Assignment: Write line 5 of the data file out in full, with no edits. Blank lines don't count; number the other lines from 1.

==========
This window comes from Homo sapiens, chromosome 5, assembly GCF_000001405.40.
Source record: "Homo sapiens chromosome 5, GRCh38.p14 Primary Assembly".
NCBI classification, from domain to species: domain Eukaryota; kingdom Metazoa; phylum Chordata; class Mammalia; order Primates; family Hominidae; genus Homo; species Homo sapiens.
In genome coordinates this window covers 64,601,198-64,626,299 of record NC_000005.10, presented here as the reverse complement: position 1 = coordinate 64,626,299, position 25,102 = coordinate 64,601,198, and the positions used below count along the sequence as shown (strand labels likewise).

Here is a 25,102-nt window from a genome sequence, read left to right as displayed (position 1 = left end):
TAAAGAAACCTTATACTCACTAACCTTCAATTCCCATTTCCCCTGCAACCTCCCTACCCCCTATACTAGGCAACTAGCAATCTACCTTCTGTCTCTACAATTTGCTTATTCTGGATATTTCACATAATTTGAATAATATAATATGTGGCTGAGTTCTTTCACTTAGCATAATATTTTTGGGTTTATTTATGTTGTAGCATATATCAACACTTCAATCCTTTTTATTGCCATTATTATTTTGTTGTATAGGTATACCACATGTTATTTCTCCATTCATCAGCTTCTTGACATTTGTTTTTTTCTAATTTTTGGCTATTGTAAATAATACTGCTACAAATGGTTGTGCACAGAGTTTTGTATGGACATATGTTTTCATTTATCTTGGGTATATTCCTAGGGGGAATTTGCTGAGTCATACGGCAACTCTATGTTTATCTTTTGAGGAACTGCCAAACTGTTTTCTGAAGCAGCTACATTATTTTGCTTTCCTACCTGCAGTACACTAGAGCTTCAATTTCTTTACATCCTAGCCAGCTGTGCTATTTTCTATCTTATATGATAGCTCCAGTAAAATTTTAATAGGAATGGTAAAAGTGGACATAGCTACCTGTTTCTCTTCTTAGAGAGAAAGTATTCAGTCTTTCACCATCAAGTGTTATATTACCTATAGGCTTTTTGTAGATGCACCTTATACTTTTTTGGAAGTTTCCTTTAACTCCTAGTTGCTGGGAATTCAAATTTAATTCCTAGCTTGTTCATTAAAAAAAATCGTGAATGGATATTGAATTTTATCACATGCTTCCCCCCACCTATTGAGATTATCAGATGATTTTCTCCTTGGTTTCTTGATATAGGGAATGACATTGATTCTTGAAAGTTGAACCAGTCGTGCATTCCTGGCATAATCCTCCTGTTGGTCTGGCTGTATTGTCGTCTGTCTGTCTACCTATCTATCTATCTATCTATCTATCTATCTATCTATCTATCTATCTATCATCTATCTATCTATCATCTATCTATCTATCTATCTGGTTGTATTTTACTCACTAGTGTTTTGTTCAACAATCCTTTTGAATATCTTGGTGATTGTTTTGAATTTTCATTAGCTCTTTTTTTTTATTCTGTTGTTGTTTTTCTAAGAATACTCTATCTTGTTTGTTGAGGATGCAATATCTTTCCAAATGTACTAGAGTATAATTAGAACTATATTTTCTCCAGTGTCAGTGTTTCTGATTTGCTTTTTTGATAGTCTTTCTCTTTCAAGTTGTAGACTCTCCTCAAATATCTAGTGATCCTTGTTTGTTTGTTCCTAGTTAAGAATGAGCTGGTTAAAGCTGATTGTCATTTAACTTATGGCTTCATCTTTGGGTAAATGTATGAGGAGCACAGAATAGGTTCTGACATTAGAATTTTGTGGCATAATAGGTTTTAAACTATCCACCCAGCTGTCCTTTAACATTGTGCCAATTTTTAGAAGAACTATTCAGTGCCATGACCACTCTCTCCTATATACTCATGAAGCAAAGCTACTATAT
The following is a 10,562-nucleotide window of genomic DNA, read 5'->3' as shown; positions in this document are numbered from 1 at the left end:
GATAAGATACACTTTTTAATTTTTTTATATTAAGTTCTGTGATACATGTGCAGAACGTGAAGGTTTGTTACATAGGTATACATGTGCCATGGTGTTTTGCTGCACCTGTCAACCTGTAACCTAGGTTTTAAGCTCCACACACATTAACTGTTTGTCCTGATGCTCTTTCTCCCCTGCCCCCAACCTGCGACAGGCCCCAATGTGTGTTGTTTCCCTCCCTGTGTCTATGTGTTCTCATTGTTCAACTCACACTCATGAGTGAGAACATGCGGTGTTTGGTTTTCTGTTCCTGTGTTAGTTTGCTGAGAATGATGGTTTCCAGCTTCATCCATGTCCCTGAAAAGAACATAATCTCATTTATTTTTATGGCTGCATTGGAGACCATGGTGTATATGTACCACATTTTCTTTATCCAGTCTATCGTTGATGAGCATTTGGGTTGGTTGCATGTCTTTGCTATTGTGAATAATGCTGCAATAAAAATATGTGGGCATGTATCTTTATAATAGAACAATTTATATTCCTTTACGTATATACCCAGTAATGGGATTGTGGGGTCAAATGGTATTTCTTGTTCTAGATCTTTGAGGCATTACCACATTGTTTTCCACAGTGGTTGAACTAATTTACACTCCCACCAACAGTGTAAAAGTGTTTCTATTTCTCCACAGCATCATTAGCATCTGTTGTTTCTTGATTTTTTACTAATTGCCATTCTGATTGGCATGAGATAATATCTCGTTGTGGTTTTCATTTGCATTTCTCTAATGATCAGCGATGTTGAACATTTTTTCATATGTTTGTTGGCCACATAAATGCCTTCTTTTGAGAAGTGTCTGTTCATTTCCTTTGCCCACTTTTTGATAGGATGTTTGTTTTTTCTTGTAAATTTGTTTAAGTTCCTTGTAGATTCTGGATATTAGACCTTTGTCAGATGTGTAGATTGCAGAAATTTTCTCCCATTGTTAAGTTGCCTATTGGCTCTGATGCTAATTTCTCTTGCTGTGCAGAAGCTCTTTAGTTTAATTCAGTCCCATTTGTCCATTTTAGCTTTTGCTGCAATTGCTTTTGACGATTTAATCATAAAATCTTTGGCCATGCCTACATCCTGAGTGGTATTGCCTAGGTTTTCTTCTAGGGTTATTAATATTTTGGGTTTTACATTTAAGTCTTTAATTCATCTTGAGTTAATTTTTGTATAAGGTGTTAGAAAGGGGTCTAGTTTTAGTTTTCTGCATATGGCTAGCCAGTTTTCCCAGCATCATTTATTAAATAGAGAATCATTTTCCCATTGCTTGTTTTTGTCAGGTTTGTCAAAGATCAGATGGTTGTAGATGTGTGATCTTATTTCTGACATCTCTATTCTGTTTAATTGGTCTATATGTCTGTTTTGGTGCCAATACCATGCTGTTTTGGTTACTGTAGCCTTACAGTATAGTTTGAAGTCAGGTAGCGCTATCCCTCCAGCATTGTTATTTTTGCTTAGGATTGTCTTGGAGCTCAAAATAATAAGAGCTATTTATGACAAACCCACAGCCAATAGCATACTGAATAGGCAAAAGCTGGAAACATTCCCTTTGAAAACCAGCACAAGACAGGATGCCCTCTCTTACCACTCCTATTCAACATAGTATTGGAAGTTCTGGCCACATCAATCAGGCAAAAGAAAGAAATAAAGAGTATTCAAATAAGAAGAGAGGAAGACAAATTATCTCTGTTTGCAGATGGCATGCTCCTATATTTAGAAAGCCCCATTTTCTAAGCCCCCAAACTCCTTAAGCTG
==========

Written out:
Here is a 25,102-nt window from a genome sequence, read left to right as displayed (position 1 = left end):